When I asked various video production experts, they told me the problem was I didn’t spend enough on the ad. Traditional video costs really a lot to make.  Even today, if you ask around to various marketing agencies to create a slick video, you will get quotes starting at $15,000.  

Fast forward to 2019.  Video ads have gone mainstream.  They are short, catchy, mobile-first, and designed to be played with sound off on social media. Facebook is pushing advertisers to use more video, YouTube is surging in popularity, and Instagram is investing heavily in video as well.

So, what is a quantitative online marketer to do? How should they make these conversion-friendly videos?  

Set an Objective

First, let’s clarify the goals.  If you are a quantitative marketer, you are looking for a conversion, either immediately, or later via your attribution model.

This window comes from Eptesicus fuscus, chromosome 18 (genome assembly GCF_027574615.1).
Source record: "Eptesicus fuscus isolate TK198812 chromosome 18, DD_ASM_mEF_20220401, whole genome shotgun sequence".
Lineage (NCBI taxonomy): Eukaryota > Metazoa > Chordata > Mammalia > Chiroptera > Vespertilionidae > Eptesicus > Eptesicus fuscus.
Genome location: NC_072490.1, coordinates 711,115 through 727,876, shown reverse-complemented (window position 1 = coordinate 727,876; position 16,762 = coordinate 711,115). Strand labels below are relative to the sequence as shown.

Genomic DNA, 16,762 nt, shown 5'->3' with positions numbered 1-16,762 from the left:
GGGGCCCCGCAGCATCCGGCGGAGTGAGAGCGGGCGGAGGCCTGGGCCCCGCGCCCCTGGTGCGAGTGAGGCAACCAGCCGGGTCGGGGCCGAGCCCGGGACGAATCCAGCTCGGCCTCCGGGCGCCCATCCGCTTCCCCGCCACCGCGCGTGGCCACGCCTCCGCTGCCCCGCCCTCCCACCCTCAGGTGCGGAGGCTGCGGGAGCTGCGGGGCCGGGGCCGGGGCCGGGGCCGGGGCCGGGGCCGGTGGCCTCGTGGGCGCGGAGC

Don’t get distracted by lower-priority goals. You are not making a video for your company home page, nor are you trying to make the most polished video ever. I admire super polished viral video like this one advertising Las Vegas made by my ex colleague Nick, but they’re more artistic, more expensive, and much more risky.

A screen cap for the video profiling the happy, popular 100 year old employee at the Las Vegas Convention Center.  It is really smooth, went viral, and is not suitable for ads driving conversions.

Then, let’s break the tasks into into the two parts: the video production and the editing/tweaking.

Produce and Film

I’ve experimented with seven different methods for producing video:

  1. Hire a full-stack video maker: Recruit a video person who is creative, result-oriented, and experienced with creating digital media.  Basically, a unicorn video person. This is a great option if you have the budget and time to recruit.
  2. Use a college or high school student.  Many students love making videos, and are good at them. I’ve had good success with this option, depending on the content required. Students will often shoot catchy videos that are relevant to younger audience. Note: If your student has their friends in a video, make sure to get those friends to sign a legal release.